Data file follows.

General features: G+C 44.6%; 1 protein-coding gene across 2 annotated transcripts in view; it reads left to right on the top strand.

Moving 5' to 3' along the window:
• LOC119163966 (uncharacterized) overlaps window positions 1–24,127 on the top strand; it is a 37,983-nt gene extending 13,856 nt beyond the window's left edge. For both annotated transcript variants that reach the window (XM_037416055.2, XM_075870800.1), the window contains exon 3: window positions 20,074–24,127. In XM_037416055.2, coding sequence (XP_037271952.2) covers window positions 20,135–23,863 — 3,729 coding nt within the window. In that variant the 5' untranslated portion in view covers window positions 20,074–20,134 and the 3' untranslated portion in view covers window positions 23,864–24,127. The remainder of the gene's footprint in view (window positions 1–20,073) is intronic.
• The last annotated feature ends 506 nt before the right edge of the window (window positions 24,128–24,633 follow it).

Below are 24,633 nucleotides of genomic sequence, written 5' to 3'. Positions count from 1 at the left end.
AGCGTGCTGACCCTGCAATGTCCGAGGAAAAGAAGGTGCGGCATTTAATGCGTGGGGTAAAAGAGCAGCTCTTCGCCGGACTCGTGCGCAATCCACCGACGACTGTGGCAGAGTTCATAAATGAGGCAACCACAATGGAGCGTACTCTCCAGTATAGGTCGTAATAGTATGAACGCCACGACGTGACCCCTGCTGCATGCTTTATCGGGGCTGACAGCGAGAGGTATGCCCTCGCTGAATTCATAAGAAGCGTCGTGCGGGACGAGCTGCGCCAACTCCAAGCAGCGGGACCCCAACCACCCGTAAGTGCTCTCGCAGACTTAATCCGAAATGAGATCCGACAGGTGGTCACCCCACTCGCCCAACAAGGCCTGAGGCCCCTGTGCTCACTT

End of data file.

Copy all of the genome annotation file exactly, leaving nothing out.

General features: G+C 44.6%; 1 protein-coding gene across 2 annotated transcripts in view; it reads left to right on the top strand.

Moving 5' to 3' along the window:
• LOC119163966 (uncharacterized) overlaps window positions 1–24,127 on the top strand; it is a 37,983-nt gene extending 13,856 nt beyond the window's left edge. For both annotated transcript variants that reach the window (XM_037416055.2, XM_075870800.1), the window contains exon 3: window positions 20,074–24,127. In XM_037416055.2, coding sequence (XP_037271952.2) covers window positions 20,135–23,863 — 3,729 coding nt within the window. In that variant the 5' untranslated portion in view covers window positions 20,074–20,134 and the 3' untranslated portion in view covers window positions 23,864–24,127. The remainder of the gene's footprint in view (window positions 1–20,073) is intronic.
• The last annotated feature ends 506 nt before the right edge of the window (window positions 24,128–24,633 follow it).

Below are 24,633 nucleotides of genomic sequence, written 5' to 3'. Positions count from 1 at the left end.
AGCGTGCTGACCCTGCAATGTCCGAGGAAAAGAAGGTGCGGCATTTAATGCGTGGGGTAAAAGAGCAGCTCTTCGCCGGACTCGTGCGCAATCCACCGACGACTGTGGCAGAGTTCATAAATGAGGCAACCACAATGGAGCGTACTCTCCAGTATAGGTCGTAATAGTATGAACGCCACGACGTGACCCCTGCTGCATGCTTTATCGGGGCTGACAGCGAGAGGTATGCCCTCGCTGAATTCATAAGAAGCGTCGTGCGGGACGAGCTGCGCCAACTCCAAGCAGCGGGACCCCAACCACCCGTAAGTGCTCTCGCAGACTTAATCCGAAATGAGATCCGACAGGTGGTCACCCCACTCGCCCAACAAGGCCTGAGGCCCCTGTGCTCACTT